ATLANTA - The last pitch Jeremy Hellickson threw - perhaps of his Phillies career - was a 90-mph fastball that Braves catcher Anthony Recker lashed to left field for a run-scoring single. As Pete Mackanin arrived to snag the ball from Hellickson in the sixth inning of a 9-5 Phillies win, there was a sense that Hellickson had done his job - on many levels.

Now, the Phillies wait.

Hellickson did not pitch his best game Saturday night against the worst team in baseball. His nine-start streak of pitching at least six innings ended. (He pitched 52/3.) Atlanta rapped nine hits, eight of which were singles.

But the Phillies cruised. In an incredible baseball feat, they batted around in the eighth inning without the benefit of a hit. They scored four runs on four walks, a hit batter, and two errors to build a six-run cushion. It was bad baseball at its most grotesque.

Through 22 starts, Hellickson has a 3.70 ERA. He has acted as the steadying presence the Phillies craved. In a starved pitching trade market, Hellickson would represent an upgrade for some contenders. He posted a 2.34 ERA in six July starts.

He is no one's first option. Teams trolling for pitchers are waiting to see what happens with touted arms such as Chris Sale, Chris Archer, and Shelby Miller. All of them or none of them could be dealt before the 4 p.m. Monday deadline.

The longer there is inactivity, the higher the chance that Hellickson, or even Vince Velasquez, will be traded.

"Whatever happens, happens," Hellickson said. "Hopefully I'm still here on Tuesday."

Hellickson could have pitched deeper Saturday, Mackanin said, had he not injured his pitching hand while swinging a bat. Hellickson fouled off a pitch and bruised his hand. It affected him in the sixth inning; he could not throw his signature curveball because the grip was too difficult.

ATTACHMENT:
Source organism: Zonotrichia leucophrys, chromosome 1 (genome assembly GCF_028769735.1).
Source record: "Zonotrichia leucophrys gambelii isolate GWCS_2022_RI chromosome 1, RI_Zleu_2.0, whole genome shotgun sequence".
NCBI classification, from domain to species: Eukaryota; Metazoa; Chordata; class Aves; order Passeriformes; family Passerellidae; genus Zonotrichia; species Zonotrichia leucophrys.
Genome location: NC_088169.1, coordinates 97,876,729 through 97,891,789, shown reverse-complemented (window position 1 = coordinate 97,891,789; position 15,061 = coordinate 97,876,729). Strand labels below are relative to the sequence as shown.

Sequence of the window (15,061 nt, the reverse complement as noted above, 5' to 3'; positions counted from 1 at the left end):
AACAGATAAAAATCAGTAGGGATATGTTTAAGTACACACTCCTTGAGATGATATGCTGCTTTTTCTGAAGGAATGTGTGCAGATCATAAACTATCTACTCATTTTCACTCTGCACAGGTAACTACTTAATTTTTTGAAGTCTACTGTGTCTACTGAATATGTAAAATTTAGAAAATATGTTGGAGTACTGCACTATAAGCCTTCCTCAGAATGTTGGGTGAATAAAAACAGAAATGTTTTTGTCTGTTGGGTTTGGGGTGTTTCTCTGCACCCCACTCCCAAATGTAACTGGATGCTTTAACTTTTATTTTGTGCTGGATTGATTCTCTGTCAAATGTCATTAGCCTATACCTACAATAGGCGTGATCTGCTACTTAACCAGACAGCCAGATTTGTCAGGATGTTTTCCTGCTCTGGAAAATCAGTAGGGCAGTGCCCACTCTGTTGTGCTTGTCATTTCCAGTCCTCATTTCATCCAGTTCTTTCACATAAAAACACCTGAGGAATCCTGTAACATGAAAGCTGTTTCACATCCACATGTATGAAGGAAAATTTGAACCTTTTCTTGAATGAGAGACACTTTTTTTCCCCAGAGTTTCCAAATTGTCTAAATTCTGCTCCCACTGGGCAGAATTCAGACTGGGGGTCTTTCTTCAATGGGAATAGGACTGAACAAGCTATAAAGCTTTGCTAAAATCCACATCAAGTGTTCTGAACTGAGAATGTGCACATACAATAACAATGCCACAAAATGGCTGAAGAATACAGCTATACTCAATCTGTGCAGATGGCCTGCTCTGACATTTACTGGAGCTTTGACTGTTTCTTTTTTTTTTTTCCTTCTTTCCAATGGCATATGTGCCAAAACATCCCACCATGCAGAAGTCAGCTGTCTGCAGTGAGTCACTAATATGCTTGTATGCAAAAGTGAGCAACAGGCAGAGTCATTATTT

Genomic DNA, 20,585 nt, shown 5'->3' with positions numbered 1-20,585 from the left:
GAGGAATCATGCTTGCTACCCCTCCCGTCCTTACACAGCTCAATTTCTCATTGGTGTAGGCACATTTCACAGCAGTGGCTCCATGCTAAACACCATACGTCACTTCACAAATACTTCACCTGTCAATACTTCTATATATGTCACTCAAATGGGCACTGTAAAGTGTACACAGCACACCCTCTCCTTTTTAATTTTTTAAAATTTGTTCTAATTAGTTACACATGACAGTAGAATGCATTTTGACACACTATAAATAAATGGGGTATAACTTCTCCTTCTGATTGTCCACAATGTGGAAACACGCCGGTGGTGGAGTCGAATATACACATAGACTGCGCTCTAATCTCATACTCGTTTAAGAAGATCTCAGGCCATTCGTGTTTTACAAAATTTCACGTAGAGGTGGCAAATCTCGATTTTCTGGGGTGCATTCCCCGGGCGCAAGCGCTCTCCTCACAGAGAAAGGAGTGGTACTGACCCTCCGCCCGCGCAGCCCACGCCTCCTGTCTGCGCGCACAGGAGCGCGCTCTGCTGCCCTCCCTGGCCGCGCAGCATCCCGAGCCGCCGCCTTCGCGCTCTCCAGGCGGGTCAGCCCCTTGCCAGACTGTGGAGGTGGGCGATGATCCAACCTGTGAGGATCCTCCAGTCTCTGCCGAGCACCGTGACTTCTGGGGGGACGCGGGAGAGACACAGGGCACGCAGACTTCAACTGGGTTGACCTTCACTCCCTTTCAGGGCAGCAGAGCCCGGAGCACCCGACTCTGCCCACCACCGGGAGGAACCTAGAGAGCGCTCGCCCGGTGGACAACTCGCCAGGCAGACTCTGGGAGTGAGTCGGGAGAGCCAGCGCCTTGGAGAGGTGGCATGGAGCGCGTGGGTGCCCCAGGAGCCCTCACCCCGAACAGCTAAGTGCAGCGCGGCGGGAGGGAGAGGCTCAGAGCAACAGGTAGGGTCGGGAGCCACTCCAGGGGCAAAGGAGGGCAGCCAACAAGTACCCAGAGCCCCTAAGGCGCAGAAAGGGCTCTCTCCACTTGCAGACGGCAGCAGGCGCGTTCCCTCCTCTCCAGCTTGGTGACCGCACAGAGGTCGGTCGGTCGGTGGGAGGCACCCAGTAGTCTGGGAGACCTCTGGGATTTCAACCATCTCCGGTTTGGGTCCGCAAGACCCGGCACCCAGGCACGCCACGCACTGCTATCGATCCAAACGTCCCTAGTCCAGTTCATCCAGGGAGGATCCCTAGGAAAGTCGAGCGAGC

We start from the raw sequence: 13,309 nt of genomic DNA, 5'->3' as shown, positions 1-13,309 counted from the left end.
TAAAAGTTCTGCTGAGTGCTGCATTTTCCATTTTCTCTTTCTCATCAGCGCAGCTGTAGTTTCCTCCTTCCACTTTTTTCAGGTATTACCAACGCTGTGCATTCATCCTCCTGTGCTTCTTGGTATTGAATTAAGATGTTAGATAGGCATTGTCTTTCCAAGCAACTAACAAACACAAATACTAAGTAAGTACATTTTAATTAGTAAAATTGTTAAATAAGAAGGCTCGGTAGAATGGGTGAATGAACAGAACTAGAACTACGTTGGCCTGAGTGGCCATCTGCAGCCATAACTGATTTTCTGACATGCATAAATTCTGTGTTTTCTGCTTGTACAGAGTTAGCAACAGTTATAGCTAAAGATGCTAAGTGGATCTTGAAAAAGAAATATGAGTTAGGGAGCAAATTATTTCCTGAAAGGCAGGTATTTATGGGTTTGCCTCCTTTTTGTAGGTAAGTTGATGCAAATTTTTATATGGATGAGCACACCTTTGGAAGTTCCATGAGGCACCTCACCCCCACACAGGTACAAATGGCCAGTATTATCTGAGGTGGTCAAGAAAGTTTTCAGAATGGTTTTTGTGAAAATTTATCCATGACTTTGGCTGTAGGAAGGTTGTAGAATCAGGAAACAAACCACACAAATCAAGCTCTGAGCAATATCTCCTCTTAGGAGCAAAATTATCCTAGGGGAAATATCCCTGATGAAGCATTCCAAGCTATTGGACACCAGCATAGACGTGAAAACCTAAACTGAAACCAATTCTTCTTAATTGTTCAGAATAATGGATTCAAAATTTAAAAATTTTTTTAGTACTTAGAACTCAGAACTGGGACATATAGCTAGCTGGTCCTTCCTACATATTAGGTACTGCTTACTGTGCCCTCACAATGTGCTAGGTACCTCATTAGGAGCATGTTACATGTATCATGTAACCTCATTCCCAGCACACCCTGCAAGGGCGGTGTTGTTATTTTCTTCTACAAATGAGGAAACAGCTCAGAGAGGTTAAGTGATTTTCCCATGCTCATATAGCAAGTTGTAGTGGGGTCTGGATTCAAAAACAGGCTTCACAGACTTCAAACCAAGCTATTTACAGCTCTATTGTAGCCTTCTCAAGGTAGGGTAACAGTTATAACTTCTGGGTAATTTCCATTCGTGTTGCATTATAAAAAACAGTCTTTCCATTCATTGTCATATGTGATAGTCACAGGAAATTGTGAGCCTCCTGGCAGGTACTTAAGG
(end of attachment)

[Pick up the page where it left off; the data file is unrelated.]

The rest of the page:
The manager sent pitching coach Bob McClure to the mound to check on Hellickson.

"He said it was pretty sore," Mackanin said. ". . . In the end, it's not a big deal. It's not like his elbow was hurting, you know what I mean? I don't care. I don't want to lose the game."

Toronto has heavily scouted Hellickson's recent starts. Baltimore is in constant search of pitching reinforcements. Detroit has improved and could augment its staff for the stretch run. St. Louis and Pittsburgh could swing a trade, too, and have monitored Hellickson.

The Rangers' interest in Velasquez, according to a baseball source, is real. Texas may have targets ranked above Velasquez, but they have discussed the parameters of a trade. The Phillies, according to a report by, have asked Texas for two hitting prospects. One of them could be Joey Gallo, who possesses some of the best raw power in the minors. But it comes with questions about Gallo's aptitude to hit big-league pitching.

Texas has a collection of young hitters, although they may want to use them to acquire a more proven (and durable) upgrade. Velasquez's main attraction is that he will not be a free agent until after the 2021 season, and inexpensive young pitching is a commodity. That, too, is a reason for the Phillies to retain the 24-year-old righthander.

But should the White Sox (Sale), Rays (Archer), and Diamondbacks (Miller) decide not to deal their pitchers, the Rangers could look to meet the Phillies' price on Velasquez. Or settle for the 29-year-old Hellickson.

On Saturday, Hellickson did it all. He slashed a two-run double to left in the fifth that pushed the Phillies ahead for good. It was his first career extra-base hit.

"He's been an outstanding guy, a real likable person," Mackanin said. "He's got a good work ethic. He's focused and poised on the mound. He's a true pitcher. He knows how to change speeds. I'd like to keep him."

But soon, the veteran pitcher could find a new home, where the postseason is a goal.